Is synthetic pot (marijuana) really turning people into zombies? You may have seen footage and reports of users staggering around with their eyes rolled back and sounding as if a demon possesses them. You might think it’s some audition for an episode of “The Walking Dead.” Police have described users of synthetic weed (also known as Spice, K2, Joker, Black Mamba, Kush, and Kronic, among other names) as “half-dead” when paramedics who pluck them off the streets and get them to emergency rooms. Doctors say many of those patients are in the advanced stages of delirium and have to be revived. One young man, 19-year-old Connor Eckhardt, never made it out of the hospital. The California youth slipped into a coma and died after smoking just one hit of the drug. Synthetic pot overdoses are increasing nationwide, say officials with the U.S. Centers for Disease Control and Prevention (CDC). Officials see the largest increases in the Northeast. New York City area primarily drives this with its overdoses. For example, in Brooklyn hospitals took in 33 people after a mass overdose of K2. Other examples include:
- A man high on synthetic pot attempted to “surf” on top of a New York City subway car and died when he smashed his head on an overhead beam.
- In Pennsylvania, authorities found synthetic weed in the residence of a woman accused of killing her 3-year-old daughter. When officials arrived at the property, the woman was naked and hugging a tree.
- The most recent mass overdose occurred in Los Angeles in late August. 32 people were hospitalized after smoking what authorities believed to have been Spice.
What Is Synthetic Marijuana?
Designed to mimic the effects of tetrahydrocannabinol (THC), the active ingredient in natural marijuana, the artificial substance has far more powerful effects. It was first seen in the United States in 2008, “What K2 does is puts you in a world, a delusional world, have your mind spinning,” said a man who went only by Andrew in an interview with CBS News. “It’s mind-altering.” Synthetic pot is a mixture of dried herbs and even lawn clippings sprayed with chemicals, ground up, and either eaten or smoked. Long available in gas stations, corner stores, and head shops, this unregulated, unpredictable chemical substance is marketed as a legal high. Although authorities have made it against the law to sell, buy, or possess many of these chemicals, manufacturers sidestep the regulations by constantly changing the chemical makeup of their mixtures. Easy access (a hit costs as little as $1), and the belief that synthetic pot is natural and therefore harmless, are said to have contributed to its popularity. Most people aren’t aware that the effects are unlike marijuana, thus repeated use is uncommon, experts say. A large part of the appeal of synthetic pot is that standard drug screens won’t pick it up. For that reason, active military personnel, people on parole, professional athletes, and those in treatment for substance use disorders are among the earliest reported users of fake weed. Its low cost has made the drug particularly appealing to the homeless population.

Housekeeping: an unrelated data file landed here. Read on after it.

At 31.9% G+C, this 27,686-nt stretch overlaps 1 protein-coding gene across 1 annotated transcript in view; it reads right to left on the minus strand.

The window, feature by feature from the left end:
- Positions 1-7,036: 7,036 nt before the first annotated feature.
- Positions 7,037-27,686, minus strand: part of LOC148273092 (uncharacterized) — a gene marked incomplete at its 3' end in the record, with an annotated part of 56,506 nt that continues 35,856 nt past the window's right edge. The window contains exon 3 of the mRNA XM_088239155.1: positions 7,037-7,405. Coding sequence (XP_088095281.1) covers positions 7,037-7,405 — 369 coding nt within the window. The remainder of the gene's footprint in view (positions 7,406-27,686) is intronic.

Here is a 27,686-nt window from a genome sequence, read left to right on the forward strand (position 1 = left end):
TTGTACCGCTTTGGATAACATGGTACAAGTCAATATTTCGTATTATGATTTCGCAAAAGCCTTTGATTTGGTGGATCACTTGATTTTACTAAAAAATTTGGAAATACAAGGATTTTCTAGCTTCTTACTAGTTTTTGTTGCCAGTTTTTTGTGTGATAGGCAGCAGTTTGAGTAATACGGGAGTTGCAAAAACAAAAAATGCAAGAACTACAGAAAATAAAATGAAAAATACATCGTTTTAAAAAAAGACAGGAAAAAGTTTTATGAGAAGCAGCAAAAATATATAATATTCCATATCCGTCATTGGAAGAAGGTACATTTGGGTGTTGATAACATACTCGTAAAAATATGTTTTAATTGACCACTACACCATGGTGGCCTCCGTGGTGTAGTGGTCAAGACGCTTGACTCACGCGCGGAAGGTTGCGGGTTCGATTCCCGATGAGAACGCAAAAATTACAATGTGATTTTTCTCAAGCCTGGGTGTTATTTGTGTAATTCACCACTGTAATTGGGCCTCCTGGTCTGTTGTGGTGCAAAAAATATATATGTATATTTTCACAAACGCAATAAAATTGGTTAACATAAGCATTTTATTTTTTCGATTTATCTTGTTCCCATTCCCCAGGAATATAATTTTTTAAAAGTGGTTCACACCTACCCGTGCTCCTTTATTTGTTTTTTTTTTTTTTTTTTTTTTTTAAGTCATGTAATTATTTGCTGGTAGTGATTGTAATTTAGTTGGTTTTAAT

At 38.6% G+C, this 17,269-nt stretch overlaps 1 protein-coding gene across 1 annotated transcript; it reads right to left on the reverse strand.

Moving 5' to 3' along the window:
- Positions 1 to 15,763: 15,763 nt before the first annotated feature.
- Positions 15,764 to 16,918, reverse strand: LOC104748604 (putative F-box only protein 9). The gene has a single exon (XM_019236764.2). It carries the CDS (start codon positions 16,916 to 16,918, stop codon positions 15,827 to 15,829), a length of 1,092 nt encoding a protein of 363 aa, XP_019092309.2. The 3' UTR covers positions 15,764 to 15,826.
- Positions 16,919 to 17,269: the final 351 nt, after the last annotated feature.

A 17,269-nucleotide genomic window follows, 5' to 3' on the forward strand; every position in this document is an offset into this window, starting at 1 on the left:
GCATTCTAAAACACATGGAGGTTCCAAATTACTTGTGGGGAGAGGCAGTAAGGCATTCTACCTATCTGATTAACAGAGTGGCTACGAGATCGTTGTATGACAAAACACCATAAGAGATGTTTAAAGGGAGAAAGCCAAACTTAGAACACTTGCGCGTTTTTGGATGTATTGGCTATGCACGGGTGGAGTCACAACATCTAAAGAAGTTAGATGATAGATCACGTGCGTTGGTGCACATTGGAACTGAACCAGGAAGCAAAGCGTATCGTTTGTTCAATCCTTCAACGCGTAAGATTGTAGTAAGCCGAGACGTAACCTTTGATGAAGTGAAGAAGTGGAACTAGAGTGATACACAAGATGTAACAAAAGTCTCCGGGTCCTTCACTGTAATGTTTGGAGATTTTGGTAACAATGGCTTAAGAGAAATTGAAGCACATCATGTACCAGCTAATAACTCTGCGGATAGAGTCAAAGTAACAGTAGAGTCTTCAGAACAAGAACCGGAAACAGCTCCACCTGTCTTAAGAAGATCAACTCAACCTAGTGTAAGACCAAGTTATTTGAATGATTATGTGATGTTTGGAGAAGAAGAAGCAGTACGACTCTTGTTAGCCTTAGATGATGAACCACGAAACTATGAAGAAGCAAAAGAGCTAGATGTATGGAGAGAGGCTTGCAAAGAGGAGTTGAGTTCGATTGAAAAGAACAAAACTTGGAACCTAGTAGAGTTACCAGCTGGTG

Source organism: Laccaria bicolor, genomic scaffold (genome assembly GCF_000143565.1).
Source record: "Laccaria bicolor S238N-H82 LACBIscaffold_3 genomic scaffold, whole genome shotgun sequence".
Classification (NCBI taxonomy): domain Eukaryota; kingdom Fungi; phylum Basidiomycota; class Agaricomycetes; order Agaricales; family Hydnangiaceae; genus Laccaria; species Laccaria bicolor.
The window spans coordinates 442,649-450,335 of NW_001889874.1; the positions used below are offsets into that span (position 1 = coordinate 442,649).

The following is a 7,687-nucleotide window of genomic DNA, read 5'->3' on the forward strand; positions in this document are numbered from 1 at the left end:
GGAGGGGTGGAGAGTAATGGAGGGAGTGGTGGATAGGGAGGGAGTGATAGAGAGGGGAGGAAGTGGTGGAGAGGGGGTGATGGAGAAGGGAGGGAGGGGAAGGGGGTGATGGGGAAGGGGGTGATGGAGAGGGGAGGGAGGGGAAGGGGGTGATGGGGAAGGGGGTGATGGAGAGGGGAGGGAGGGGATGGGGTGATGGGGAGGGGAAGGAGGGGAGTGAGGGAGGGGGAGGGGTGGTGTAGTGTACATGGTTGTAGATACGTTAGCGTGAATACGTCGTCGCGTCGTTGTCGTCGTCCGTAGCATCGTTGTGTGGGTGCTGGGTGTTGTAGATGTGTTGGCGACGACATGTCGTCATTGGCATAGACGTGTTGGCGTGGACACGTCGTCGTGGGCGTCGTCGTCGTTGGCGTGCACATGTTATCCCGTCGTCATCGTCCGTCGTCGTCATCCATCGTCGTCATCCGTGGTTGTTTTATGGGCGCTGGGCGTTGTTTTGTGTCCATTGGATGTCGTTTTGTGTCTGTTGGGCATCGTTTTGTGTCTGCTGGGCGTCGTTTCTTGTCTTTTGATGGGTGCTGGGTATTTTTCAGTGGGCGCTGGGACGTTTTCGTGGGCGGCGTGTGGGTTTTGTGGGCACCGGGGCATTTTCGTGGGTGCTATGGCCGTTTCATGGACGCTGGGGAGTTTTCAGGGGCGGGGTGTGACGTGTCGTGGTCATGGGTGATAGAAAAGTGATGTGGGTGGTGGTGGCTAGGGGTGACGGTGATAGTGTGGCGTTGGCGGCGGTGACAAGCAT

How Does Synthetic Pot Affect the Brain?
Synthetic cannabinoids, the main active ingredients in synthetic pot, get their name from their action on the cannabinoid receptors in the brain. They bind to the same brain cell receptors as delta-9-tetrahydrocannabinol (THC), the mind-altering ingredient found in plant-based marijuana, but have a much stronger effect. In neuro speak, THC is a partial agonist; synthetic cannabinoids are full agonists. This makes a big difference because a full agonist elicits a maximum response at the receptor. No amount of THC can have such an effect. According to the National Institute on Drug Abuse (NIDA), users of the drug can experience “anxiety and agitation, nausea and vomiting, high blood pressure, shaking and seizures, hallucinations and paranoia, and they may act violently.”
Where Did Synthetic Pot Originate?
It wasn’t by accident. In the 1990s, Clemson University chemistry professor John W. Huffman created many of the chemicals used in Spice. Huffman was researching the effects of cannabinoids on multiple sclerosis, AIDS, and chemotherapy with a grant from NIDA. When his work was published, the method and ingredients Huffman used to make the compounds, including JWH-018 (note his initials in the name), became public. Soon marijuana users began spraying them onto dried plant material. Huffman’s work “is how it all started,” Marilyn Huestis, a senior investigator at NIDA, told The Washington Post. “This is how it started. And it’s a very sad thing that it’s happened. They are now off and running. … John’s very distraught that this has all happened.” Synthetic pot is highly addictive. People trying to quit may experience the following withdrawal symptoms:
Getting Help at The Ranch PA
In many cases, people addicted to substances like synthetic pot also struggling with a mental illness. Mental health disorders associated with synthetic pot addiction include schizophrenia, ADHD, anxiety disorders, bipolar disorder, PTSD, and major depression. The Ranch PA’s dual diagnosis treatment center is an excellent place for those suffering from this to get treatment. Some of our other treatment programs include:
Drug rehab programs can help users recover. If you or your adolescent has developed a dependence on the drug, seek professional help without delay. Treatment for addiction at a young age can help prevent early death or a lifetime of suffering. Contact The Ranch PA at 717.969.9126 to get the help you or a loved one needs.